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Differences in Assisted Living and Memory Care Facilities for those with Alzheimer’s or other forms of Dementia

For those with Alzheimer’s or Dementia, the level of needed care and supervision will vary depending on the stage of the progression. For many families this means some form of residential care in assisted living or memory care facilities. Here are some of the differences.

 

Assisted Living Facilities in Jacksonville:
While many with early-stage Alzheimer’s can function independently, those who are in the middle-stage of the disease will require extra supervision and care. This middle-stage is when assisted living is a good option. In assisted living facilities, individuals generally live in a private studio, private apartment, or a shared apartment, and have staff available to assist them 24 hours a day. This type of living arrangement is ideal for those who are still able to live with some independence, but do require assistance with activities of daily living, such as doing light housecleaning, bathing, toileting, dressing, and mobility. Assisted living facilities also provide healthy meals, medication management, transportation to and from appointments, and a variety of social activities.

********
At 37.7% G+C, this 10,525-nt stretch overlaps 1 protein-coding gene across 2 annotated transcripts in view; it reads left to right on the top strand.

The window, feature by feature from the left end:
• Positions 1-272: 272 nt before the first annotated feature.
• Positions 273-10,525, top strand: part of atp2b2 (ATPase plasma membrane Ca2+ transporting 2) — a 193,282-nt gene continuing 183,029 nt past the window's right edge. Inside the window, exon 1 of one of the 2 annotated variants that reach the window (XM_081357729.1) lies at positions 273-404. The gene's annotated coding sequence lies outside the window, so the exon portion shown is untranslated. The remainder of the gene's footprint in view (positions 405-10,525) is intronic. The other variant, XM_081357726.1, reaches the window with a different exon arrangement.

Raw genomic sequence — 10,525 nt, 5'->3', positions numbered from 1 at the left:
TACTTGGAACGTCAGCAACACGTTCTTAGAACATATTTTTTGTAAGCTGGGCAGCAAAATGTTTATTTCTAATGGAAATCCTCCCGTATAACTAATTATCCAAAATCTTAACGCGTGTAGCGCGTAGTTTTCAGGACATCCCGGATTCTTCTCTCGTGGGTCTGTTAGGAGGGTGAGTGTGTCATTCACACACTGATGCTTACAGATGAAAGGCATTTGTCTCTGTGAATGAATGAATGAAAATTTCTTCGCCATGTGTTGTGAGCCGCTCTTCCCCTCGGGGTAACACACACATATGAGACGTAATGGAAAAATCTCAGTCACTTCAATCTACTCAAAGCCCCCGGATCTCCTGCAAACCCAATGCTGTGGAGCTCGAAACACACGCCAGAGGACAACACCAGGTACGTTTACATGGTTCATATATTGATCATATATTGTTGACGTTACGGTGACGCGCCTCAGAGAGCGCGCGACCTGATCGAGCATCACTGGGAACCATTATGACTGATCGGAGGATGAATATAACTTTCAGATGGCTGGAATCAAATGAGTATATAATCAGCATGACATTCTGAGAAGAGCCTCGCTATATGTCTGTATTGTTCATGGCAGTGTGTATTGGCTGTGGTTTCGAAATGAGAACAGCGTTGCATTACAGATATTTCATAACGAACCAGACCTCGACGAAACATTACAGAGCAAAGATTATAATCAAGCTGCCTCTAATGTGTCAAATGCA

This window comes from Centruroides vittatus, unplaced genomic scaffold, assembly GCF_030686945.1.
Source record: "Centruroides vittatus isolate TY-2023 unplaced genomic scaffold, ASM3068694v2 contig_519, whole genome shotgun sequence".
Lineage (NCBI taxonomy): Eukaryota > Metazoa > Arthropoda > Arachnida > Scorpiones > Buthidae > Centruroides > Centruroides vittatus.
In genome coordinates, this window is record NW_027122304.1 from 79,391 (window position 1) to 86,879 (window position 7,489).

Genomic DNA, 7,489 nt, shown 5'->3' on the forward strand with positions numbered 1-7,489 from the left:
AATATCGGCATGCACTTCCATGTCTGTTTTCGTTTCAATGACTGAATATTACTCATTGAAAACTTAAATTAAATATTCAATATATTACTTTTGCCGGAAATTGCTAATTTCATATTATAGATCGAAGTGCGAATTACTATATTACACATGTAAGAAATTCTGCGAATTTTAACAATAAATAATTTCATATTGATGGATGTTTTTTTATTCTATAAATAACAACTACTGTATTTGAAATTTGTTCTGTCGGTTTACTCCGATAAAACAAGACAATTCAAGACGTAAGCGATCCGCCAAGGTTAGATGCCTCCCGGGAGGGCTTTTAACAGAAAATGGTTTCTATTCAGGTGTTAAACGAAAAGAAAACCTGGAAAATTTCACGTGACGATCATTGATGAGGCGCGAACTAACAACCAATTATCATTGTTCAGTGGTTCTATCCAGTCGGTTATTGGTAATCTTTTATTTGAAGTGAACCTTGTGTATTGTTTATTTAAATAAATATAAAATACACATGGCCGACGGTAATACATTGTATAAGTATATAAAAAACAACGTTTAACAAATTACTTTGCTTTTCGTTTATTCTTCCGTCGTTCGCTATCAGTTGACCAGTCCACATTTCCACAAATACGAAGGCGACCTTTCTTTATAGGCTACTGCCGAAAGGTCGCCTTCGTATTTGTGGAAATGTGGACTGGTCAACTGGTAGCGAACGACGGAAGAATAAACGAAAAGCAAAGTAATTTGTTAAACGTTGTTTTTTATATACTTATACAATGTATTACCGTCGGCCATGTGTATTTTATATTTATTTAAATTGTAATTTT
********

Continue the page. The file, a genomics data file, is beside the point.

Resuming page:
Memory Care Units in Jacksonville:
Individuals in later-stages of the disease will require the higher level of skilled care and supervision, that memory care units provide. Memory care facilities offer both private and shared living spaces.  Sometimes they exist as a wing within an assisted living facility or nursing home or they may operate as stand-alone residences. Round the clock, supervised care is provided by staff trained to care for the individual needs and demands of patients. Memory care communities offer the same professional services as assisted living facilities, in addition to activities that are designed to stimulate the memory of those with Alzheimer’s and other dementias and possibly slow the progression of the disease. Activities are customized to the individual’s mental capacity and may involve music, arts and crafts, games, etc.  

 

Other Differences:

Many memory care units are architecturally designed to meet the specific needs of Alzheimer’s patients. Unlike some assisted living facilities, memory care units do not have individual kitchens for their residents. This is for increased safety and to keep the stress of those with the disease at a minimum.

While assisted living facilities have secure areas to accommodate those with mild dementia, memory care facilities place extra emphasis on security to prevent patients from wandering, which is common in those with more advanced dementia. Many locations offer a secure outside area, so that patients can still enjoy being outdoors, but are unable to leave the property.
 

Staff Skills and Training:
In assisted living communities, the staff is trained to assist patients with typical daily activities. In memory care units, the staff is trained to assist with activities of daily living, as well as trained to handle the specific needs of those with Alzheimer’s and other dementias. This training includes understanding how the disease manifests itself, knowing why dementia patients may exhibit disruptive behavior, how to respond to it, and how to communicate with individuals with the disease.

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